Overall compliance during department testing for residues

The Department of Agriculture, Food and the Marine (DAFM) has said that there was an overall rate of compliance of 99.69% in testing carried out under the National Residue Control Plan (NRCP) in 2019.

The NRCP covers testing for banned substances; approved veterinary medicines; approved animal feed additives; and environmental contaminants.

16,911 samples were tested in 2019, taken across all eight food producing species as well as milk, eggs and honey.

The eight food producing species are bovine; ovine/caprine; porcine; equine; poultry; farmed game; wild game; and aquaculture.

Most samples are taken in accordance with criteria designed to target animals or products that are more likely to contain illegal residues (‘targeted sampling’). 

99.69% of samples tested negative for illegal residues and this is a continuation of the trend over a number of years of a general absence of residues in Irish food products.

DAFM said that this high level of compliance has been consistent going back to 2013 and has welcomed it as an indicator of the responsible approach adopted by the vast majority of farmers.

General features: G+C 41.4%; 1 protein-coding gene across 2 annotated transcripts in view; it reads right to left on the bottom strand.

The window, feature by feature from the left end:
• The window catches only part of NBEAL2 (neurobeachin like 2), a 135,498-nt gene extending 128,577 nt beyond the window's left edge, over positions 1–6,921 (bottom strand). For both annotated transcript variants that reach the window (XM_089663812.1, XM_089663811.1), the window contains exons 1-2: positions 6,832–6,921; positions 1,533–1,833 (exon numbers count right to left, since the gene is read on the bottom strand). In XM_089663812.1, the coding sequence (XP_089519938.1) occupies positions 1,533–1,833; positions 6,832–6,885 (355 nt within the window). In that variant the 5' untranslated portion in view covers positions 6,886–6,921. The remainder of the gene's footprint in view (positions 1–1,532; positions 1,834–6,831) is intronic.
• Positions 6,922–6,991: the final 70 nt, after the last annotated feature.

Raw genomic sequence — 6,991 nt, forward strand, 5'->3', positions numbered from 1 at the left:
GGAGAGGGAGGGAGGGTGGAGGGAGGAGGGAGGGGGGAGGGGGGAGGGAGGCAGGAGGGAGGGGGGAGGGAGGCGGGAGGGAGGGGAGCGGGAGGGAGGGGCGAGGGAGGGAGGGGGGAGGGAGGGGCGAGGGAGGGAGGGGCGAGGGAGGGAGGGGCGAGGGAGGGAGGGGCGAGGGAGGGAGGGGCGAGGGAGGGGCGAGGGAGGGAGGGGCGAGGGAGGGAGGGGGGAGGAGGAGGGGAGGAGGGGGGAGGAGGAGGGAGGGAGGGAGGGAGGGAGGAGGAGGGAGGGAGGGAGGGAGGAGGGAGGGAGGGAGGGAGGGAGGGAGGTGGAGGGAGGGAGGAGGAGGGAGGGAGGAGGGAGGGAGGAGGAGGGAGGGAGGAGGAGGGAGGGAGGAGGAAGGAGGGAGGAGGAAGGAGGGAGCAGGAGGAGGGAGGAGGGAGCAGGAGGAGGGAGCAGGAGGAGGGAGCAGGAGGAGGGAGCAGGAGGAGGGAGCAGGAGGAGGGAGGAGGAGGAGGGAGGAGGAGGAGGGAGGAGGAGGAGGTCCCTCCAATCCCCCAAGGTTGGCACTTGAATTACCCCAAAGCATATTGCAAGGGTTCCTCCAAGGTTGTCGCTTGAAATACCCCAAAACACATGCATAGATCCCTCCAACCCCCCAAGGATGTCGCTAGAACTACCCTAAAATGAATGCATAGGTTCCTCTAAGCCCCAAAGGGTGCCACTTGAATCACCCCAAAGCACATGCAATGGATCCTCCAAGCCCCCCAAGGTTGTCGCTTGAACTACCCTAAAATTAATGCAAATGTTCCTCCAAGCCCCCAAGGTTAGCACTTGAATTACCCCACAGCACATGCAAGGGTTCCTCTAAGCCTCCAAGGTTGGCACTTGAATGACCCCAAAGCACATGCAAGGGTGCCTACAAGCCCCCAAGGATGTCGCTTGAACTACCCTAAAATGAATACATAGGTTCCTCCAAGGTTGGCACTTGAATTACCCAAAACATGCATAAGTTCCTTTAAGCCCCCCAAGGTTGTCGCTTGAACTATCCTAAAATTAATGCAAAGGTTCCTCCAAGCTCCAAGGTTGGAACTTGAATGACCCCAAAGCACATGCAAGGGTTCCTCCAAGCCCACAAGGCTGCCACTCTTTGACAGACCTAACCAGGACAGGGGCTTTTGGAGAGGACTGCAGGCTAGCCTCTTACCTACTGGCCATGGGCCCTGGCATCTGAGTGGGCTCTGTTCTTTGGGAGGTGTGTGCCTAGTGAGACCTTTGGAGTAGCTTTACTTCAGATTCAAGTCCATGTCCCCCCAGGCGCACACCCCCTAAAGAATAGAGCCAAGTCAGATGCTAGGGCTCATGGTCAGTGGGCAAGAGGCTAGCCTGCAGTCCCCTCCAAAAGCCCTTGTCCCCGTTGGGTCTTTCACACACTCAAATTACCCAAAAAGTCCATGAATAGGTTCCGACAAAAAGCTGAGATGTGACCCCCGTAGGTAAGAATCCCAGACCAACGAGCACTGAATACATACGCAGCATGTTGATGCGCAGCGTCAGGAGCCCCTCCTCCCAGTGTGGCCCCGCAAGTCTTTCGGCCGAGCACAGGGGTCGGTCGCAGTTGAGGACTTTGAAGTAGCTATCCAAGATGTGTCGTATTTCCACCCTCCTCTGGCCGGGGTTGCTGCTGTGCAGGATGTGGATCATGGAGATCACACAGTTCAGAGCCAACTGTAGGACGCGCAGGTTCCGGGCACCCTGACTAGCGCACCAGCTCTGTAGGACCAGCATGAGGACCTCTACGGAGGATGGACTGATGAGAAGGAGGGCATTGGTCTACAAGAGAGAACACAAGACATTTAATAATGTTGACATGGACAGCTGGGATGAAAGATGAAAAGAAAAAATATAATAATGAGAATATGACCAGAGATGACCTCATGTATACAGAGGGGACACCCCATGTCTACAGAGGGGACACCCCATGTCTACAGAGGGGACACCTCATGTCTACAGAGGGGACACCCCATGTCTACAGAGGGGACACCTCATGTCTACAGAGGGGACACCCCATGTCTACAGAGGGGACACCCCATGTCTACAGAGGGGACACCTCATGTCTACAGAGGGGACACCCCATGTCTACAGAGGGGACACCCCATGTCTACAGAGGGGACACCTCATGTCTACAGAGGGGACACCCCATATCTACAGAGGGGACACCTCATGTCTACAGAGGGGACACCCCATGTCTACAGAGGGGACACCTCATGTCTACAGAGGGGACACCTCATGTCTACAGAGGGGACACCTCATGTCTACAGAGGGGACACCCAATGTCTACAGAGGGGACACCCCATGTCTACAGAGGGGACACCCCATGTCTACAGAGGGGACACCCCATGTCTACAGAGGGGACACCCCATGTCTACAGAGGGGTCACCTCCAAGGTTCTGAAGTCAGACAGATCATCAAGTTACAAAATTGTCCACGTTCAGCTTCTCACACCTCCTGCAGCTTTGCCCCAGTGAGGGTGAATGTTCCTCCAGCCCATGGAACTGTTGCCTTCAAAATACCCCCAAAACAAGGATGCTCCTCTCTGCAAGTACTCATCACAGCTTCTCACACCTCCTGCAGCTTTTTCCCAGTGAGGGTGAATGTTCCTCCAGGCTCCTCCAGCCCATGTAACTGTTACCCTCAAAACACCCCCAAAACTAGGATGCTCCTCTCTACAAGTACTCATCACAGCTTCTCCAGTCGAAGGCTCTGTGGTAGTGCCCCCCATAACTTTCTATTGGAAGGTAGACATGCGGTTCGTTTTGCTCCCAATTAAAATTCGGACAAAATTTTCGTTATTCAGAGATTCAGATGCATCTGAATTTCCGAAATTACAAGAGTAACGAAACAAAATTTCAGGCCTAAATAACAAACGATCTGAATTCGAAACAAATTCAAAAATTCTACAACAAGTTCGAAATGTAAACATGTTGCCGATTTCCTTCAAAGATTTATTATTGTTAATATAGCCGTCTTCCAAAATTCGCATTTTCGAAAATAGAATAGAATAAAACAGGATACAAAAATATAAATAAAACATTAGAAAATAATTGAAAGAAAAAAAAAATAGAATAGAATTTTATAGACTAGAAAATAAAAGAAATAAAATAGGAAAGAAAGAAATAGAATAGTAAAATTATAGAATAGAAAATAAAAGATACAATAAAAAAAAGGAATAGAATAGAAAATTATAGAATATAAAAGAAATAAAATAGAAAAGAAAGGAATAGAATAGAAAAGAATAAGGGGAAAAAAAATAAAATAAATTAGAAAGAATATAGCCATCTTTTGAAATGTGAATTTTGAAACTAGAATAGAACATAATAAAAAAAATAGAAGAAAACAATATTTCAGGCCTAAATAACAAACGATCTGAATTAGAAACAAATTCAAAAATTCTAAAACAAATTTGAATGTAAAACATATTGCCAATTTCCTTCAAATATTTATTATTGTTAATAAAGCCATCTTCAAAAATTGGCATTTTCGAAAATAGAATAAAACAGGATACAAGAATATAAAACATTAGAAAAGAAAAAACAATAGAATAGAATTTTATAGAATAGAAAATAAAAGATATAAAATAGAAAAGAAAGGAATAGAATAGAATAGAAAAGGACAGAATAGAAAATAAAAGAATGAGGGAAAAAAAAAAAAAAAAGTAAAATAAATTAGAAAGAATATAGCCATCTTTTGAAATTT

The monitoring of these substances helps to protect consumers and animals by ensuring a high degree of compliance with EU regulations.

Non-compliance

In total, 53 samples were non-compliant and of these the majority related to residues of authorised medicines.

Risk evaluations carried out by the Food Safety Authority of Ireland (FSAI) in response to all non-compliant results, found that there was no unacceptable food safety risk to consumers.

In these circumstances, none required a recall of products from the market. Follow up on-farm investigations by the department took place for those positives where further risk analysis was deemed necessary.

Results from the extensive testing under the NRCP in 2019 and subsequent investigations carried out, found no evidence of the illegal use of banned growth promoting hormones or other banned substances to food-producing animals in Ireland.